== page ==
GOAL:

To understand the demographics, rates, distribution and outcomes of people with chronic kidney disease.

BACKGROUND:

Chronic kidney disease [CKD] is a condition characterised by abnormal or impaired kidney function, regardless of cause, and represents the vast continuum between normal kidney function and terminal kidney failure. It has only attracted significant attention in the last 15 years. CKD is said to be the most common chronic disease in the western world: 13.5% of Australian adults have CKD, with higher rates with increasing age, and in indigenous Australians, other minority groups and who are socioeconomically disadvantaged. 

CKD almost most always occurs in conjunction with, and/or is exacerbated by, other conditions.  It increasingly coexists with ageing, obesity, diabetes, cardiovascular disease, heart failure, hypertension, chronic lung disease, arthritis, bone disease, cognitive impairment, malignancy, dementia, dependency and frailty, and many other conditions. 

All the potential to reduce the escalating burden of kidney failure lies in the better understanding, prevention and modification of CKD.  The techniques and the costs of dialysis for people with terminal kidney failure are fairly well delineated, but the appropriate streams of care for pre-terminal phase of CKD are not well defined and the direct and indirect costs of CKD have not been well studied. Until recently there was no system for CKD surveillance in Australia.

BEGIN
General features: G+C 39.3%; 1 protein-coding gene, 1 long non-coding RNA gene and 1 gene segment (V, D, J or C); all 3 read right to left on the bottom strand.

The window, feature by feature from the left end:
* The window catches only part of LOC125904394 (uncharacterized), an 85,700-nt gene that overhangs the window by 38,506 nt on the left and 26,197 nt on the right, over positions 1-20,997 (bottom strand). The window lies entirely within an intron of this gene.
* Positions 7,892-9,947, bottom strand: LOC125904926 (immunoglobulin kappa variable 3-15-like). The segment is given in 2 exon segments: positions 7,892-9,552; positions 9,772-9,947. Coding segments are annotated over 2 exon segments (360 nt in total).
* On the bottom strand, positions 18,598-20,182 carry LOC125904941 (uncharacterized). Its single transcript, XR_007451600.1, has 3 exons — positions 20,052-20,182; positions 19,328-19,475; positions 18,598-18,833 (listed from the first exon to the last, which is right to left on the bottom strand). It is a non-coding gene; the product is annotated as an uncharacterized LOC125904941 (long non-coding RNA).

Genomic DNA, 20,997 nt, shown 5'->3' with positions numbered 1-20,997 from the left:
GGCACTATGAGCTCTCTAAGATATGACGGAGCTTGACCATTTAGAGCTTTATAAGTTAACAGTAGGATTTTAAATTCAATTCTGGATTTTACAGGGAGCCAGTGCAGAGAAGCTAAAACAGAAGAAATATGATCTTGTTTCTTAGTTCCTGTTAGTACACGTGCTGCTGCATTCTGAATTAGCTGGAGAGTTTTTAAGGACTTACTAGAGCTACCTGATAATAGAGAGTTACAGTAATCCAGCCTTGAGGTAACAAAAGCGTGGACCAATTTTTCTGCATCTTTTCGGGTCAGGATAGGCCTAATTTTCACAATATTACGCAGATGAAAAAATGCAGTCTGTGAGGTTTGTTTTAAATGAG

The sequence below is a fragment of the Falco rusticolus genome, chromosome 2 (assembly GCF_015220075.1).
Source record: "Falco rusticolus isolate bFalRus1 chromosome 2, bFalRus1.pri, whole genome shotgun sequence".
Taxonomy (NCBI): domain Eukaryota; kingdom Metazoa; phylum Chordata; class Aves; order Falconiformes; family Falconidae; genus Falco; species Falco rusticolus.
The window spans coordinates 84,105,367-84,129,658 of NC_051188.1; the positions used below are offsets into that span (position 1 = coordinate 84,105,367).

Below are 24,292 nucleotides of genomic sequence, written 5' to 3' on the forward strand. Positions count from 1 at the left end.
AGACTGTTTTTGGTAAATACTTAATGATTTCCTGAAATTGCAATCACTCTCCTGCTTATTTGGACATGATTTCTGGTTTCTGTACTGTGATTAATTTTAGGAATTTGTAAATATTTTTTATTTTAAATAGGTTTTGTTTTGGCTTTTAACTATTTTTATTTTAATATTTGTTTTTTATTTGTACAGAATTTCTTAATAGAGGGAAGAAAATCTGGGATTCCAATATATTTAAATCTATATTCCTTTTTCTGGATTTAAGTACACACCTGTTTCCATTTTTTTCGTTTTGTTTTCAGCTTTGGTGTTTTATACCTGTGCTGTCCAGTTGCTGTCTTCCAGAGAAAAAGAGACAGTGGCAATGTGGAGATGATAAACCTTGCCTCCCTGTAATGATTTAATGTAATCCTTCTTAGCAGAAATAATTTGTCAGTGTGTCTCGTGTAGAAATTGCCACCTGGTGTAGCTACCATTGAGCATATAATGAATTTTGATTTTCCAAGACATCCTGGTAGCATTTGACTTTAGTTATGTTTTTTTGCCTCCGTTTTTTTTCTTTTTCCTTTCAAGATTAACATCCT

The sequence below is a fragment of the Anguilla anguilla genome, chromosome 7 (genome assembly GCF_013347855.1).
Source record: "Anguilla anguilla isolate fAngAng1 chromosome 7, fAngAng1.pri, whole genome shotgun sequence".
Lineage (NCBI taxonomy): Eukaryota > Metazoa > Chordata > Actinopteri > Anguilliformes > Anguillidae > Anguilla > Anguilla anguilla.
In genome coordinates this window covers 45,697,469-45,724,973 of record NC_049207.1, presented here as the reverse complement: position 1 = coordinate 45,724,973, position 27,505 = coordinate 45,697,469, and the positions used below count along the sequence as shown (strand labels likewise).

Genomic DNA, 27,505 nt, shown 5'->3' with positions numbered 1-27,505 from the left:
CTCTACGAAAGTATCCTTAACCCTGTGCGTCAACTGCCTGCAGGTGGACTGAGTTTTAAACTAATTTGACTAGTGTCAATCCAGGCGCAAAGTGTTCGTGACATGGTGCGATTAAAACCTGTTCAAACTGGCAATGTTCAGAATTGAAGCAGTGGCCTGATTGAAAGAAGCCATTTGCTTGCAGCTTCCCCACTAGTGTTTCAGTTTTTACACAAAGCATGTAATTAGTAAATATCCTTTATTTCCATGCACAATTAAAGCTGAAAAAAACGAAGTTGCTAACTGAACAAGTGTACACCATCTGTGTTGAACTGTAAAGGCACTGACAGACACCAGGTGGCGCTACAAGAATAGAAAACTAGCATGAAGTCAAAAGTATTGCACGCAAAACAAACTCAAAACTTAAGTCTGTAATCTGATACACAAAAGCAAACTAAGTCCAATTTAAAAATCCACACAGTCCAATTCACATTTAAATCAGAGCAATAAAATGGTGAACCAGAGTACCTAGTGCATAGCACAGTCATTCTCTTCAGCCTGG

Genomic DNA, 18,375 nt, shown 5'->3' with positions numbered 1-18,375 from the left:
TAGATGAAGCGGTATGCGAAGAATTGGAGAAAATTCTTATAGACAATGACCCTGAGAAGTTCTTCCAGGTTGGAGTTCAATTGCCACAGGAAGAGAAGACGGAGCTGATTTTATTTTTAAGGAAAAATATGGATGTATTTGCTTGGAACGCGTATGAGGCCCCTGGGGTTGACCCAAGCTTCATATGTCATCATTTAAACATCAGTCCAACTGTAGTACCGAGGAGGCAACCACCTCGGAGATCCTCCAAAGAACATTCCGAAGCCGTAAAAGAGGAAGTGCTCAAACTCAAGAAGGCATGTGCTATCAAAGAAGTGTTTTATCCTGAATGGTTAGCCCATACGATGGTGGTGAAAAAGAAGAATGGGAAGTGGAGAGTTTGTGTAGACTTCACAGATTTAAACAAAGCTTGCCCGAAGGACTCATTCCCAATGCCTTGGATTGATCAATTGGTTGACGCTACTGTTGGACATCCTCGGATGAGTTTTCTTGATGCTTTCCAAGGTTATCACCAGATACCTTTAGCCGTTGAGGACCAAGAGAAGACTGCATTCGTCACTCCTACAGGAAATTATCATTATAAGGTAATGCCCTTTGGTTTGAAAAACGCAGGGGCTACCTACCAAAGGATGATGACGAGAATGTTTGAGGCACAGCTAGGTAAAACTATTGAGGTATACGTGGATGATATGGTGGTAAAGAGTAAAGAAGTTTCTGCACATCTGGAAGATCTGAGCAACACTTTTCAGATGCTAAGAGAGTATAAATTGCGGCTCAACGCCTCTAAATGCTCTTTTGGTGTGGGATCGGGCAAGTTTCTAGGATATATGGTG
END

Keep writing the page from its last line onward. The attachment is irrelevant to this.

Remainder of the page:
The NHMRC CKD.CRE aims to generate information to fill these knowledge gaps and to help improve the care and outcomes of people with CKD.

 

  • The CKD.QLD Registry  http://ckdqld.org/
  • CKD.Net: National CKD Surveillance initiative - S4S “Audit4” users 
  • Collaboration with ISNs iNET.CKD (International CKD Surveillance) - see "publications".
  • CKD CREDiTS study
  • QLD Renal Biopsy Registry

CKD.QLD

INTERNATIONAL CKD SURVEILLANCE (iNET.CKD)

  • 'International Network of Chronic Kidney Disease cohort studies (iNET-CKD): a global network of chronic kidney disease cohorts' (2016)Thomas Dienemann, Naohiko Fujii, Paula Orlandi, Lisa Nessel, Susan L Furth, Wendy E Hoy, Seiichi Matsuo, Gert Mayer, Sona Methven, Franz Schaefer, Elke S Schaeffner, Laura Sola, Benedicte Stengel, Christph Wanner, Luxia Zhang, Adeera Levin, Kai-Uwe Eckardt and Harold I Feldman, BMC Nephrology, 17:121.   PDF